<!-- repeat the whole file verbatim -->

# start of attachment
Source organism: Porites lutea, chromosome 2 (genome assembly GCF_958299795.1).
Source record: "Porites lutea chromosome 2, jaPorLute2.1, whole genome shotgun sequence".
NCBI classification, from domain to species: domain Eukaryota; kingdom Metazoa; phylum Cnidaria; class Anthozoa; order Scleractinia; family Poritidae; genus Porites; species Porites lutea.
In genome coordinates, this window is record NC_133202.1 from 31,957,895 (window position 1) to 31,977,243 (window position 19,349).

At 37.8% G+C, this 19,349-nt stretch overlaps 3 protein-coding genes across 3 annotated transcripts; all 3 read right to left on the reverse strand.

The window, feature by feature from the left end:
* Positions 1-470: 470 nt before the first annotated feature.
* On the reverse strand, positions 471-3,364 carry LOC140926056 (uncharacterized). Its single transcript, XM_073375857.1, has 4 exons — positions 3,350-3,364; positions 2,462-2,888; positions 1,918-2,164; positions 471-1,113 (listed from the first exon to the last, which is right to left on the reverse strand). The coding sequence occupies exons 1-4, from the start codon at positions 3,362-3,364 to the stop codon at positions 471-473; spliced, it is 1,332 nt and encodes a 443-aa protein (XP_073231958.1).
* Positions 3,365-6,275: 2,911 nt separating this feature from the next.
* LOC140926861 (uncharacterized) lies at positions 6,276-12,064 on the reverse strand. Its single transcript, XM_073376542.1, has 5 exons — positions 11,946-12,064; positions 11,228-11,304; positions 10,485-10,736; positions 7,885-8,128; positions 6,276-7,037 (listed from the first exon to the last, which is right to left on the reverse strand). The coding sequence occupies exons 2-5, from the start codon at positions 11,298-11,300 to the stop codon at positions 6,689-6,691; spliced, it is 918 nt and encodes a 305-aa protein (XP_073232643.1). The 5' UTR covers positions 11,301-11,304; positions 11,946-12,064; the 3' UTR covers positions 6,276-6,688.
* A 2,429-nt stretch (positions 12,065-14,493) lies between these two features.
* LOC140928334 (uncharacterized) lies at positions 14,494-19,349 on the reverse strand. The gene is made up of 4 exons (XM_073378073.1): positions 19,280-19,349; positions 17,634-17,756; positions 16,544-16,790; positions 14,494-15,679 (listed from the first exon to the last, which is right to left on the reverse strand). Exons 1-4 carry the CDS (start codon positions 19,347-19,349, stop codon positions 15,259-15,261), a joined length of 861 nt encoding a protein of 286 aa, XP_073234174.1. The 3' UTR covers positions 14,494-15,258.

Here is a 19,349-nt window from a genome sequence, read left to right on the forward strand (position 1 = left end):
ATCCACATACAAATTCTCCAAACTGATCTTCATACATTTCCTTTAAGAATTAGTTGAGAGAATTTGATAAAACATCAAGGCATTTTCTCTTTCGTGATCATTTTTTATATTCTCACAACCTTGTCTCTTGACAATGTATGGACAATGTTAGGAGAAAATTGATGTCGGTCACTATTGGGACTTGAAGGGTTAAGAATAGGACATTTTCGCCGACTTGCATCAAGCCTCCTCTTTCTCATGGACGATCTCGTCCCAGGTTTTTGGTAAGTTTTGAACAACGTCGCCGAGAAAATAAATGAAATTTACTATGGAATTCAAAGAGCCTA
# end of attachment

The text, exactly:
Source organism: Porites lutea, chromosome 2 (genome assembly GCF_958299795.1).
Source record: "Porites lutea chromosome 2, jaPorLute2.1, whole genome shotgun sequence".
NCBI classification, from domain to species: domain Eukaryota; kingdom Metazoa; phylum Cnidaria; class Anthozoa; order Scleractinia; family Poritidae; genus Porites; species Porites lutea.
In genome coordinates, this window is record NC_133202.1 from 31,957,895 (window position 1) to 31,977,243 (window position 19,349).

At 37.8% G+C, this 19,349-nt stretch overlaps 3 protein-coding genes across 3 annotated transcripts; all 3 read right to left on the reverse strand.

The window, feature by feature from the left end:
* Positions 1-470: 470 nt before the first annotated feature.
* On the reverse strand, positions 471-3,364 carry LOC140926056 (uncharacterized). Its single transcript, XM_073375857.1, has 4 exons — positions 3,350-3,364; positions 2,462-2,888; positions 1,918-2,164; positions 471-1,113 (listed from the first exon to the last, which is right to left on the reverse strand). The coding sequence occupies exons 1-4, from the start codon at positions 3,362-3,364 to the stop codon at positions 471-473; spliced, it is 1,332 nt and encodes a 443-aa protein (XP_073231958.1).
* Positions 3,365-6,275: 2,911 nt separating this feature from the next.
* LOC140926861 (uncharacterized) lies at positions 6,276-12,064 on the reverse strand. Its single transcript, XM_073376542.1, has 5 exons — positions 11,946-12,064; positions 11,228-11,304; positions 10,485-10,736; positions 7,885-8,128; positions 6,276-7,037 (listed from the first exon to the last, which is right to left on the reverse strand). The coding sequence occupies exons 2-5, from the start codon at positions 11,298-11,300 to the stop codon at positions 6,689-6,691; spliced, it is 918 nt and encodes a 305-aa protein (XP_073232643.1). The 5' UTR covers positions 11,301-11,304; positions 11,946-12,064; the 3' UTR covers positions 6,276-6,688.
* A 2,429-nt stretch (positions 12,065-14,493) lies between these two features.
* LOC140928334 (uncharacterized) lies at positions 14,494-19,349 on the reverse strand. The gene is made up of 4 exons (XM_073378073.1): positions 19,280-19,349; positions 17,634-17,756; positions 16,544-16,790; positions 14,494-15,679 (listed from the first exon to the last, which is right to left on the reverse strand). Exons 1-4 carry the CDS (start codon positions 19,347-19,349, stop codon positions 15,259-15,261), a joined length of 861 nt encoding a protein of 286 aa, XP_073234174.1. The 3' UTR covers positions 14,494-15,258.

Here is a 19,349-nt window from a genome sequence, read left to right on the forward strand (position 1 = left end):
ATCCACATACAAATTCTCCAAACTGATCTTCATACATTTCCTTTAAGAATTAGTTGAGAGAATTTGATAAAACATCAAGGCATTTTCTCTTTCGTGATCATTTTTTATATTCTCACAACCTTGTCTCTTGACAATGTATGGACAATGTTAGGAGAAAATTGATGTCGGTCACTATTGGGACTTGAAGGGTTAAGAATAGGACATTTTCGCCGACTTGCATCAAGCCTCCTCTTTCTCATGGACGATCTCGTCCCAGGTTTTTGGTAAGTTTTGAACAACGTCGCCGAGAAAATAAATGAAATTTACTATGGAATTCAAAGAGCCTA